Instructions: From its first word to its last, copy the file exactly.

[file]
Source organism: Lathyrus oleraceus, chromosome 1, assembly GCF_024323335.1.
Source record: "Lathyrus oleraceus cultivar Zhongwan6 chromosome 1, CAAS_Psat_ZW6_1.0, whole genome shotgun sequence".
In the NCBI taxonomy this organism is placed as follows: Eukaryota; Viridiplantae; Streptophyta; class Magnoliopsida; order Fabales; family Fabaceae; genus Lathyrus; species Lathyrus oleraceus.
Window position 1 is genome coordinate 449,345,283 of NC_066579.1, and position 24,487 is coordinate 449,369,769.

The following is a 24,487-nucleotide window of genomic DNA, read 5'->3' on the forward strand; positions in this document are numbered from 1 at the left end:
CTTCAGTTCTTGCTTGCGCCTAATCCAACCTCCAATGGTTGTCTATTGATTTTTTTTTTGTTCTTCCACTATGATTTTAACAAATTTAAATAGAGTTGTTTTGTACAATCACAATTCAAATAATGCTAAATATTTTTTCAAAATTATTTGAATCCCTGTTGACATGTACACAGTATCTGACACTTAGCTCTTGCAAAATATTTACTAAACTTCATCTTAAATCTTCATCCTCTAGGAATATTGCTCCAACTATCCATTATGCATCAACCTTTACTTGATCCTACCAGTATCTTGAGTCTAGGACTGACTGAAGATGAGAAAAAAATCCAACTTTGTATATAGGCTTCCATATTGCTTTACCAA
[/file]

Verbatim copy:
Source organism: Lathyrus oleraceus, chromosome 1, assembly GCF_024323335.1.
Source record: "Lathyrus oleraceus cultivar Zhongwan6 chromosome 1, CAAS_Psat_ZW6_1.0, whole genome shotgun sequence".
In the NCBI taxonomy this organism is placed as follows: Eukaryota; Viridiplantae; Streptophyta; class Magnoliopsida; order Fabales; family Fabaceae; genus Lathyrus; species Lathyrus oleraceus.
Window position 1 is genome coordinate 449,345,283 of NC_066579.1, and position 24,487 is coordinate 449,369,769.

The following is a 24,487-nucleotide window of genomic DNA, read 5'->3' on the forward strand; positions in this document are numbered from 1 at the left end:
CTTCAGTTCTTGCTTGCGCCTAATCCAACCTCCAATGGTTGTCTATTGATTTTTTTTTTGTTCTTCCACTATGATTTTAACAAATTTAAATAGAGTTGTTTTGTACAATCACAATTCAAATAATGCTAAATATTTTTTCAAAATTATTTGAATCCCTGTTGACATGTACACAGTATCTGACACTTAGCTCTTGCAAAATATTTACTAAACTTCATCTTAAATCTTCATCCTCTAGGAATATTGCTCCAACTATCCATTATGCATCAACCTTTACTTGATCCTACCAGTATCTTGAGTCTAGGACTGACTGAAGATGAGAAAAAAATCCAACTTTGTATATAGGCTTCCATATTGCTTTACCAA